Fifteen death row inmates had their sentences commuted to life terms on Tuesday, as India's Supreme Court ruled that a death sentence can be commuted to life imprisonment on the grounds of a delay in deciding a plea, and that a convict suffering from insanity or schizophrenia cannot be hanged (BBC, The Hindu). The judgment also held that solitary confinement of a death row convict and other prisoners is unconstitutional. The court said that prison authorities must provide legal aid to prisoners facing death sentences, so they can appeal their sentences on grounds of illness or delayed decisions. The judgment was expected to have implications in various cases, including three prisoners who were given death sentences in connection with the assassination of former Prime Minister Rajiv Gandhi and four associates of Koose Muniswamy Veerappan, a notorious bandit who was active for years in the states of Karnataka, Kerala, and Tamil Nadu (Economic Times, The Hindu). 

Minister's wife found dead after affair claims

Sunanda Pushkar, the wife of Shashi Tharoor, a high-profile Congress party member, was found dead in a hotel bed Friday night, after suffering what a hospital spokesman said was an "unnatural and sudden" death (NYT, CNN, Guardian, Telegraph, WSJ). Her death followed a drama over an alleged affair between Tharoor and Pakistani journalist Mehr Tarar that was heavily covered by India's 24-hour news channels. Pushkar was quoted last week as saying that she had sent out a series of messages on Twitter that proved her husband had been in a "rip roaring affair" since April 2013 and that she would seek a divorce. Tharoor and Pushkar then issued a joint statement down-playing the episode and implying that their Twitter accounts had been hacked.

Doctors who carried out the autopsy on Pushkar said they found injury marks on the body, and that she may have overdosed on drugs (BBC). Tharoor, who briefly checked himself into a hospital with chest pains, urged a swift investigation into the death and gave his testimony on Sunday to the magistrate that is leading the inquest into his wife's death (BBC, Guardian). Tarar denied having an affair with Tharoor and said she was "shattered" by Pushkar's death (Telegraph). Pushkar became Tharoor's third wife in 2010, in the wake of a cricket league scandal that led to his resignation as junior minister for foreign affairs.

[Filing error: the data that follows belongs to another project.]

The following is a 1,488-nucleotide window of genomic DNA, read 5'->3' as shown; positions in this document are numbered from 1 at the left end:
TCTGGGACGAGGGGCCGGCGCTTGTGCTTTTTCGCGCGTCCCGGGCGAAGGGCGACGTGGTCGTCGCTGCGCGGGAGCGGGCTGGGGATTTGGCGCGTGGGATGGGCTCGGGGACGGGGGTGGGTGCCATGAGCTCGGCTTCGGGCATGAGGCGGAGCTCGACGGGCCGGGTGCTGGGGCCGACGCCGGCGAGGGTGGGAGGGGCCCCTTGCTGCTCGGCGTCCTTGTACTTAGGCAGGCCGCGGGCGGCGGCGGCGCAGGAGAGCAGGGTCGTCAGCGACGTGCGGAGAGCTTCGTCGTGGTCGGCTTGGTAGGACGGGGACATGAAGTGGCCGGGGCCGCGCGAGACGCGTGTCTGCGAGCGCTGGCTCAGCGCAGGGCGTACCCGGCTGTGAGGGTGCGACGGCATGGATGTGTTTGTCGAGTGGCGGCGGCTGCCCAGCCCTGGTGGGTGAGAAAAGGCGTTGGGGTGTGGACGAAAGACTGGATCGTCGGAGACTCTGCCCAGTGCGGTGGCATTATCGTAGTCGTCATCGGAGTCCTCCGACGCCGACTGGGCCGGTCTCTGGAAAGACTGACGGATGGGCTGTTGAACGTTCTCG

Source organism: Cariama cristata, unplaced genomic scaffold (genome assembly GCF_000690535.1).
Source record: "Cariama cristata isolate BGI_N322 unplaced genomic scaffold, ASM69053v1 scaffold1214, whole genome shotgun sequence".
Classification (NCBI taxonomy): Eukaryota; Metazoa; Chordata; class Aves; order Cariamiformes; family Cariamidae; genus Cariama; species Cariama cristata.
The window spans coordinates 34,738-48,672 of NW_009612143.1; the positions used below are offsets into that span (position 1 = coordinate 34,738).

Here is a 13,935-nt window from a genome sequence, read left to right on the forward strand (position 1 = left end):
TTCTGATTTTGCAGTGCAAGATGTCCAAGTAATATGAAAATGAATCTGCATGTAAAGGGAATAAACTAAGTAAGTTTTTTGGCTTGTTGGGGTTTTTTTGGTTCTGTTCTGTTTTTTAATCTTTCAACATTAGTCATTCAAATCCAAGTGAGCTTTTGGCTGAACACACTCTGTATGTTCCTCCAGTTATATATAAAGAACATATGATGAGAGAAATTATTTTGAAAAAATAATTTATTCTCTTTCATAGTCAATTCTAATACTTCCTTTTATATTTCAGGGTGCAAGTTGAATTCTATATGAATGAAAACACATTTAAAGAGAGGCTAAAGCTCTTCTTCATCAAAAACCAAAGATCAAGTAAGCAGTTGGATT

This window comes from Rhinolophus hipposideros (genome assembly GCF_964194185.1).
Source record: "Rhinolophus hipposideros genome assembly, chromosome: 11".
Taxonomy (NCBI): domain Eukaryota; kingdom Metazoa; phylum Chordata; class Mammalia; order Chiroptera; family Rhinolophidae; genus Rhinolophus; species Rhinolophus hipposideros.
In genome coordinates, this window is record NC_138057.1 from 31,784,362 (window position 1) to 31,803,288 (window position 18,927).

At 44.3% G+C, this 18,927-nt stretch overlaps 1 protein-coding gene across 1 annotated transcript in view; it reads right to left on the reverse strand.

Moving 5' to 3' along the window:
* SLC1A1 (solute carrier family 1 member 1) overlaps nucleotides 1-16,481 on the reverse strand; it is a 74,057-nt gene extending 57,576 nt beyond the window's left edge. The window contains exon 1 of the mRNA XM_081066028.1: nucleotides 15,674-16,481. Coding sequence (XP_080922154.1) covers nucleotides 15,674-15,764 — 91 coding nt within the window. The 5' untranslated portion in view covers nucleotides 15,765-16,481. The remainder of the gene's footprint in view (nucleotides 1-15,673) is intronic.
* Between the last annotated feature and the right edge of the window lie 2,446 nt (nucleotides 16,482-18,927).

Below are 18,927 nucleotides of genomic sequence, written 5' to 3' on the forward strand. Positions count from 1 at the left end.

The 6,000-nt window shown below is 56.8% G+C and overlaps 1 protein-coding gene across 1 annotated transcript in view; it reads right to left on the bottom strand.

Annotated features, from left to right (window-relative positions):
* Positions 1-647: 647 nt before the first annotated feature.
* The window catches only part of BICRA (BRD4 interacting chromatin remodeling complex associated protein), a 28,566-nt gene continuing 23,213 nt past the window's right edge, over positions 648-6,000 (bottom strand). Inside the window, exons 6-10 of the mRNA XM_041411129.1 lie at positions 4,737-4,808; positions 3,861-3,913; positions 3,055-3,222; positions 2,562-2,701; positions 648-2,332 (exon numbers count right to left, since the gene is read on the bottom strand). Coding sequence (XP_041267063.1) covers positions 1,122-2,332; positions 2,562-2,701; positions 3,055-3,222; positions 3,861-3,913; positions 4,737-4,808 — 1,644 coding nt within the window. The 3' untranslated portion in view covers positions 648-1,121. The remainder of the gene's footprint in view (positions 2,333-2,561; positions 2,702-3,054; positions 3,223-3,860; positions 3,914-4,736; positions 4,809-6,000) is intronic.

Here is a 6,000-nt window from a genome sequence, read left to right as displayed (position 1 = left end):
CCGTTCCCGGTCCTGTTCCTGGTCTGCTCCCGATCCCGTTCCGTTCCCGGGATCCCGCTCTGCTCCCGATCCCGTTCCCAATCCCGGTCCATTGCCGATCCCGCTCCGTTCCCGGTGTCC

Congress seeks to expand minority status, BJP criticizes reliance on doles

Rahul Gandhi asked Indian Prime Minister Manmohan Singh to grant minority status to the Jain community after meeting with a delegation of Jain leaders on Sunday (NDTV). Reports said the Congress party's 2014 elections manifesto would include an ambitious affirmative action agenda, including reservations of jobs for scheduled castes and tribes in private companies with investments worth Rs 100 crore ($1.6 billion) or employing 1,000 people (Times of India). The manifesto also calls for reservations in private schools and vouchers for graduates.

Meanwhile, the National Commission for Backward Classes is conducting public hearings on providing reservations of central government jobs for the Jats, a minority group in northern India (Economic Times). The hearings come a month after the government asked the commission to make an early decision on providing reservations for the community. The inclusion of Jat community members in the list of Other Backward Castes (OBCs) is widely believed to benefit the Congress electorally, the Economic Times reported. Approximately 90 million Jats live in states such as Gujarat, Haryana, Himachal Pradesh, Madhya Pradesh, Rajasthan, Uttar Pradesh, Delhi, Uttarakhand, and Bihar.

BJP candidate Narendra Modi criticized the Congress party's reliance on doles, privileges, and sectional giveaways and outlined his "idea of India" as an inclusive and non-discriminatory state in a speech given on Sunday at a meeting of his party's national executive (Times of India, BBC, Hindustan Times). 

-- Ana Swanson

Edited by Peter Bergen.